Results of last-minute Gailup and Roper polls released yesterday, indicate that Stevenson could pick up enough of the large "shaky and undecided vote" to carry the election, according to Samuel A. Stouffer, director of the Laboratory of Social Relations.
Stouffer was a member of the Committee on Pre-Election Polls and Forecasts of the Social Science Research Council which published a 400-page analysis of the failure of the polls in 1948.
Gallup yesterday gave Eisenhower 47 percent, Stevenson 40 percent, with 13 percent undecided. Roper sees one out of ten potential voters as still undecided.
The figures, Stouffer added, show that as of the end of last week, Ike's "aggressive" campaigning had not succeeded in stopping the recent trend to Stevenson. All it may have done, he said, is to prevent the trend from going more sharply.
Stouffer cautioned, however, that "these last minute trends put the polishers in a tougher spot then ever. If the trend toward Stevenson had demonstrably been stopped or reversed, Ike's lead would have made the odds in his favor. Now, as far as one can tall from the polls, the odds are about even."
As it stands now, he said, either candidate could win by a "whopping majority" of electoral votes even if the popular vote is very close.
Ignorance of this fact led the polls to their most serious mistake in the forecasting of the 1948 election, Stouffer declared. "They misled themselves and the public into thinking that a close national election can be accurately forecast," he explained.
He pointed out that the pollsters are being considerably more careful this time. They are making no definite predictions of the winner, because they realize that with the popular vote as close as it is, very small margins in the popular votes in large states could result in a landslide for either candidate.
He went on to say that the polls could only be considered wrong if there is a real landslide in popular vote for either candidate. They should not be considered wrong if a close popular vote results in a landslide electoral vote.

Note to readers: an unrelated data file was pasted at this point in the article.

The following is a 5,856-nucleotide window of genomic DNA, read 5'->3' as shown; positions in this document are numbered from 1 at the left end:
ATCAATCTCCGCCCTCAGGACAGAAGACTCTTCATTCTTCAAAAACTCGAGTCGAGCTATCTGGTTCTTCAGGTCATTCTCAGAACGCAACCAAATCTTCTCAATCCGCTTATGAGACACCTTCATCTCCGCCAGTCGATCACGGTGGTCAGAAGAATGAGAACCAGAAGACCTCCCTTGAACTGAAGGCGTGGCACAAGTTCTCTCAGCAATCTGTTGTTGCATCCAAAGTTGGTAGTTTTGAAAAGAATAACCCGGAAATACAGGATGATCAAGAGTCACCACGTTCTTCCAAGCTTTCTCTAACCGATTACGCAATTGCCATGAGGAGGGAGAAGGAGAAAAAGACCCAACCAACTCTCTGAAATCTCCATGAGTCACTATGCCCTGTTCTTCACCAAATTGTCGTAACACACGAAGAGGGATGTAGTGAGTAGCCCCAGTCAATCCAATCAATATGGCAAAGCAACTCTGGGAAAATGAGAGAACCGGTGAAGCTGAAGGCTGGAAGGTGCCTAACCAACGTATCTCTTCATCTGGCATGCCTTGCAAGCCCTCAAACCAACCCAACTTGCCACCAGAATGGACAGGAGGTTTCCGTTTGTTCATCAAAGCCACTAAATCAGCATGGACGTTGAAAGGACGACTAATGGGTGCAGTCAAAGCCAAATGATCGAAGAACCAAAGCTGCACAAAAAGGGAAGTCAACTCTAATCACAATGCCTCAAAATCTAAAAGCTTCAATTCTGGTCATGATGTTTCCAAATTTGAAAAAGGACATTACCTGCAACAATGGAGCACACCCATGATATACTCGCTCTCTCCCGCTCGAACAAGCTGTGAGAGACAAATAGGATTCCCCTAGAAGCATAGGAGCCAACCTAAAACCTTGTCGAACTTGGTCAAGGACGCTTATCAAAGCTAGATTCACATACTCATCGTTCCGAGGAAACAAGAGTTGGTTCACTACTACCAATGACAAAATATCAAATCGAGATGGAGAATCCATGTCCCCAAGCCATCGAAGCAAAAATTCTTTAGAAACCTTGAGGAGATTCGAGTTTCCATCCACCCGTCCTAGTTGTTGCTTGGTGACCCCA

"Whatever happens," he said, "the polls are going to be accused of hedging. But it would be misleading for them to go beyond their data, just as it would be misleading for the weather bureau which is following a hurricane off the Florida coast to predict three days in advance with certainty that it will hit the sea-board."
The polls have a very good record, on the whole, Stouffer said. "The public damned them in 1943, just as many people damned the weather bureau for failure to predict the New England hurricane and the New York blizzard."
Stouffer said that besides caution in prediction, the polls have remedied their 1948 mistakes in a number of other ways.
They are using "varsity improved sampling methods and are taking pains to dig deeply into the lower economic strata of the population," he said. They are interviewing in the evening rather than the daytime so as to catch working men at home.
Furthermore, he explained, unlike 1948 when they "made the big mistake of assuming that there would be no major trends toward the end of the campaign," the pollsters are watching these trends carefully. Both Gallup and Roper took last minute polls this year.
In 1948, Stouffer said, about one out of seven voters made up his mind in the last two weeks and three quarters of them voted for Truman.
"Red Hot" Campaign
He added, however, that it does not follow that the same pattern will be true this year, because Eisenhower, unlike Dewey, has put on a "red hot" campaign right up to the end.
Stouffer feels that although there is tremendous public interest in the forecasting work which polls do, "it is really of minor importance in comparison to the polls' other functions."
"The big thing which polls do is to provide information, accurate to within a few percentage points, which tell us how various groups in the population vote and how slowly or rapidly they make up their mind.
"They provide the best single source for understanding how such issues as 'don't take it away' or 'communism' effect particular types of people."
He added that "there is no doubt in my mind that as times goes on, polls will become one of the greatest reservoirs of source data for economists, historians, sociologists and political scientists.